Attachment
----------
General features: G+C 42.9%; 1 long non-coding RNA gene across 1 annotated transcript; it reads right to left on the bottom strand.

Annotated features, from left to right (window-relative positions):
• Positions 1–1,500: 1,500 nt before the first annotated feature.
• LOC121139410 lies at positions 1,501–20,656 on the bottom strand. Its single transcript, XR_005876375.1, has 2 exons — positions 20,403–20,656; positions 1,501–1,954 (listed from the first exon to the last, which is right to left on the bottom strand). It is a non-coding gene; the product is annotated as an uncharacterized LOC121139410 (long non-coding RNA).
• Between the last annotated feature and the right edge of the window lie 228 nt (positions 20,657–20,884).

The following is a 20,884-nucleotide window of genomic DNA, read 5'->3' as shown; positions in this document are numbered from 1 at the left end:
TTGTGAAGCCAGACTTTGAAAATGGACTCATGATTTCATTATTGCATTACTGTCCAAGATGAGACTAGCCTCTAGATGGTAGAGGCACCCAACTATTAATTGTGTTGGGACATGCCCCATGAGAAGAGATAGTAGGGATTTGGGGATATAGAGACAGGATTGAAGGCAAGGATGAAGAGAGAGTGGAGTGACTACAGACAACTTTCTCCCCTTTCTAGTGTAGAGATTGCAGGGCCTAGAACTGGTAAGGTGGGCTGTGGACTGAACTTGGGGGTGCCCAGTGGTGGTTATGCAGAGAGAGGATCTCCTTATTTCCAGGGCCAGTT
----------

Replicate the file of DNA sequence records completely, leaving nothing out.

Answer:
General features: G+C 42.9%; 1 long non-coding RNA gene across 1 annotated transcript; it reads right to left on the bottom strand.

Annotated features, from left to right (window-relative positions):
• Positions 1–1,500: 1,500 nt before the first annotated feature.
• LOC121139410 lies at positions 1,501–20,656 on the bottom strand. Its single transcript, XR_005876375.1, has 2 exons — positions 20,403–20,656; positions 1,501–1,954 (listed from the first exon to the last, which is right to left on the bottom strand). It is a non-coding gene; the product is annotated as an uncharacterized LOC121139410 (long non-coding RNA).
• Between the last annotated feature and the right edge of the window lie 228 nt (positions 20,657–20,884).

The following is a 20,884-nucleotide window of genomic DNA, read 5'->3' as shown; positions in this document are numbered from 1 at the left end:
TTGTGAAGCCAGACTTTGAAAATGGACTCATGATTTCATTATTGCATTACTGTCCAAGATGAGACTAGCCTCTAGATGGTAGAGGCACCCAACTATTAATTGTGTTGGGACATGCCCCATGAGAAGAGATAGTAGGGATTTGGGGATATAGAGACAGGATTGAAGGCAAGGATGAAGAGAGAGTGGAGTGACTACAGACAACTTTCTCCCCTTTCTAGTGTAGAGATTGCAGGGCCTAGAACTGGTAAGGTGGGCTGTGGACTGAACTTGGGGGTGCCCAGTGGTGGTTATGCAGAGAGAGGATCTCCTTATTTCCAGGGCCAGTT